"But it does," Kim said. "Everyone saw. What sort of boyfriend doesn't say 'hello' to his girlfriend?"
"One who doesn't live on Facebook, that's what. I saw you this morning, Kim. We live together. It's not like we hadn't just..."
"Ugh, you just don't get it, do you? It's not about what we do. It's about what my friends see us do."
"What the..." I stopped and took a long breath. Telling Kim she was being ridiculous was only going to wind up in one of those long stupid arguments that wound up with either her going home to her folks or with me sleeping on the couch. "Okay, honey, let's back up a bit here. I know our relationship is important to you and that you want your friends to see how happy we are. But I think this whole Facebook thing is getting a bit much. We..." And I gestured between us, to show I meant the relationship. "We're not going to disappear if we don't chronicle every single moment of it online."
She looked at me a long while, and I thought I was in trouble. Then she sighed. "Maybe you're right. Maybe I am taking this a bit too seriously."
"How about this," I suggested. "Shut it down for a week. Wean yourself off."
She looked doubtful.
"C'mon, for me? If it's no big deal, you can tell me you told me so after the week."
She gave me a short of half-smile and nodded. "And you owe me dinner."
Things got strange. Mail for this girl would turn up addressed to our address. People emailing me asking how "we" were doing. Random visits, from people saying they were friends of hers. Phone calls for her, messages, the whole deal.
Then one Tuesday night, I was home, doing my thing, when there was a knock on the door. When I opened it, there was a older Asian couple, standing on my doorstep.
The woman looked at me, all worried-like. "We're looking for Kim. Have you seen her? She hasn't been home for a week now."
Kim again? "Um, I'm sorry, ma'am..." Better to stay polite to the potentially crazy lady. "I don't know anyone by that name."
They looked at me like I'd killed their puppy. "But..." The man stuttered. "You're her boyfriend. You've been dating her for two years."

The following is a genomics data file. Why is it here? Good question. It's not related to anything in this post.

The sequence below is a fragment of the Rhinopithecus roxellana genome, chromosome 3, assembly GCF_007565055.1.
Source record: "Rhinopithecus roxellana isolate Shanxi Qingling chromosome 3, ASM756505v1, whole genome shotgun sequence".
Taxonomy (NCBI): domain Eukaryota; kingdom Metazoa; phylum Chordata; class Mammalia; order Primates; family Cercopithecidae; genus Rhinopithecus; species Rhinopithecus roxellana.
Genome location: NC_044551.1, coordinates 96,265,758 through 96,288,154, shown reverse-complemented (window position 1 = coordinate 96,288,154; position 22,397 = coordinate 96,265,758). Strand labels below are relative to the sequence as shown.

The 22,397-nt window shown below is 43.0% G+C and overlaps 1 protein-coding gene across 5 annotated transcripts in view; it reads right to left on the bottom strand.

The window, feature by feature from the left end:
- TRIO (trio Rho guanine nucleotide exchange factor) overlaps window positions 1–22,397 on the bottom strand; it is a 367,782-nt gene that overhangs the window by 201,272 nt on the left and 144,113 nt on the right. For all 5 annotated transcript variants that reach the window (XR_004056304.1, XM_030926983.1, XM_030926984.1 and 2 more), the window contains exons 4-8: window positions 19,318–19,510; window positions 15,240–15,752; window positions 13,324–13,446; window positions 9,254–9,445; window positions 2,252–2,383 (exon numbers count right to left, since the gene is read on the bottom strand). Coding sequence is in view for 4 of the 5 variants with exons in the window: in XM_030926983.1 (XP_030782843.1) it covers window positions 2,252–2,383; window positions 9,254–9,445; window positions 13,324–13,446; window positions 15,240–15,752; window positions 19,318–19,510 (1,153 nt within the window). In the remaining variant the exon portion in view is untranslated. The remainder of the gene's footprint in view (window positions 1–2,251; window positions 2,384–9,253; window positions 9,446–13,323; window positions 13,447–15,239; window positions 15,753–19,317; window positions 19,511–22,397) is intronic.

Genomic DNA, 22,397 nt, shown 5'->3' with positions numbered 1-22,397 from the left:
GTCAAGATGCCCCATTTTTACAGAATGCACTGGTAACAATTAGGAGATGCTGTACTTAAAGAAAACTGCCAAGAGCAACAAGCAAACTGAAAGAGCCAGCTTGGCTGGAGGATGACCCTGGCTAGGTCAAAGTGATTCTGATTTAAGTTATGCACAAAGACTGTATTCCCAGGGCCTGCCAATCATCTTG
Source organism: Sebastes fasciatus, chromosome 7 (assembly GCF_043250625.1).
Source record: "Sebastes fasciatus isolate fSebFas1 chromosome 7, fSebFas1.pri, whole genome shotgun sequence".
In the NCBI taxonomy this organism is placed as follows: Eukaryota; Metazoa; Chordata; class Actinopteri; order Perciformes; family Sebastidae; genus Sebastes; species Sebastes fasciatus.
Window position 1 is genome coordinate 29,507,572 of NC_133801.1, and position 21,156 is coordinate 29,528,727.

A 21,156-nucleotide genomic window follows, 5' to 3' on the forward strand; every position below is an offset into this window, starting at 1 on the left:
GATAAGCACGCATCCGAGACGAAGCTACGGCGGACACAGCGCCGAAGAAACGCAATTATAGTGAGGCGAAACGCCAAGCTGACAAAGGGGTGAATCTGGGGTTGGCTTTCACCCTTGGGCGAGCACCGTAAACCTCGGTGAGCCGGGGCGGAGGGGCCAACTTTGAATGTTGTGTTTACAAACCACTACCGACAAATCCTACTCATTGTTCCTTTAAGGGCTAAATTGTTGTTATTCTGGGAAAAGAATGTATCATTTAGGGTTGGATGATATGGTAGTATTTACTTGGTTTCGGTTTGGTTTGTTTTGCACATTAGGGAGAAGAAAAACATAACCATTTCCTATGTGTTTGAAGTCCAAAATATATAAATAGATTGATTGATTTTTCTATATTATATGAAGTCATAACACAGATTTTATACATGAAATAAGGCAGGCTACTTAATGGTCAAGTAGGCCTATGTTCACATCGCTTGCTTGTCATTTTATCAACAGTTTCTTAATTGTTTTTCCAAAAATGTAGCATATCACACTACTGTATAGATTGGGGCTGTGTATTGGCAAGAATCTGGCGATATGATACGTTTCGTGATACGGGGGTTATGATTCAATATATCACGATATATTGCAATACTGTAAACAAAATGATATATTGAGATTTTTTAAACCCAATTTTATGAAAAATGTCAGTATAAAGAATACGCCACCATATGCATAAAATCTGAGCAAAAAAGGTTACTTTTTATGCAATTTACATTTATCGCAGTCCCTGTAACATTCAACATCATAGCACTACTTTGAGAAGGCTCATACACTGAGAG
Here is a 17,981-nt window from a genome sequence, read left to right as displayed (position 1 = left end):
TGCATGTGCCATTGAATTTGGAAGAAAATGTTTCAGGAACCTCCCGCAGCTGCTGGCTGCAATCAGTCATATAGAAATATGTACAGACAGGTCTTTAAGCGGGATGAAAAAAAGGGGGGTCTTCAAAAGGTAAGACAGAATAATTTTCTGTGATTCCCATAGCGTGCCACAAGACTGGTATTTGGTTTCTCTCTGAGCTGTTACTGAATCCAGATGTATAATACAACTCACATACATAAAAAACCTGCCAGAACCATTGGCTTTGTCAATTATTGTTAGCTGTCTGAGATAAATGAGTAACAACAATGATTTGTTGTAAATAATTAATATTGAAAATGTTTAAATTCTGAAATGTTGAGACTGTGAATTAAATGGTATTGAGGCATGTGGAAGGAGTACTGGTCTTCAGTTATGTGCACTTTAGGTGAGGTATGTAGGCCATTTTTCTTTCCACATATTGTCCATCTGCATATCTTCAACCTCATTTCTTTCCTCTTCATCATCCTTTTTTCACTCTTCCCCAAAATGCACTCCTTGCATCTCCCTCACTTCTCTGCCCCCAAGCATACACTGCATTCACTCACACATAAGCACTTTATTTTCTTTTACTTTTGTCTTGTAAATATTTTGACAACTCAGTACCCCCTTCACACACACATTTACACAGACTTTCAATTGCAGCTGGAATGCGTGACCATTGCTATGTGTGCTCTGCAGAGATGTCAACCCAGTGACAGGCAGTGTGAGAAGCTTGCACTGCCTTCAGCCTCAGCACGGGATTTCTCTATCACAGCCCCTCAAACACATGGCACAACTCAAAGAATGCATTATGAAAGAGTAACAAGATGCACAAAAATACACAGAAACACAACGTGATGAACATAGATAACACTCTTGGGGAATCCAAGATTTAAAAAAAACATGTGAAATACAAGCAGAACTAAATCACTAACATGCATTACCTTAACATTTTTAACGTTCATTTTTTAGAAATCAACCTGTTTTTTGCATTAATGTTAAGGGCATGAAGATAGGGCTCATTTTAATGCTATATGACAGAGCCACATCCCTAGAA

That got the slack-jawed stare. "I've been what?"
"Our daughter, Kim Chen. You met her in college and began dating two years ago." The woman started crying. "She moved in a month ago. You've been to our home, met her family, her friends..." She started sobbing, couldn't keep talking.
"Look, I'm really sorry, Mrs... Chen, is it? But I've never met your daughter. I've been single for the past three years. This place is a bachelor pad, come and see..." I held the door open so they could come in, even though the idea of letting two crazies into my place was crazy itself. "I mean, I've been getting weird calls for a Kim, but I swear, I don't know the girl."
The man put his arm around his wife, his face kind of closed off. "So sorry to disturb you," he said. "We'll be going."
I suppose I should have expected the next set of visitors, but hey, who ever expects a pair of cops on the doorstep. "We're here about a missing person," one of them told me. "A Ms Kim Chen. We've been told you were in a relationship with her?"
Again? "Look, I already told her parents, I've never heard of her. I'm sorry they've lost their daughter, but I seriously have nothing to do with her."
They exchanged a look. "I'm afraid you'll have to come with us to answer some questions."
Wait, what? "Um, what? I've already told you, I don't know the girl. Why the hell should I come with you?"
One of them pulled a photograph out of his jacket and showed me. There was me, or someone identical to me, and a girl, cute, Asian, tucked under my arm and laughing. She looked happy. Bright. The kind of girl I always wanted to meet.
The blood drained from my face. I looked from the photo, to the cops, and back again. I could swear on a stack of Bibles, on everything I held dear, with a lie detector strapped to each arm that I'd never seen her before. Except this photo said I had. And now she was missing.
I was so fucked.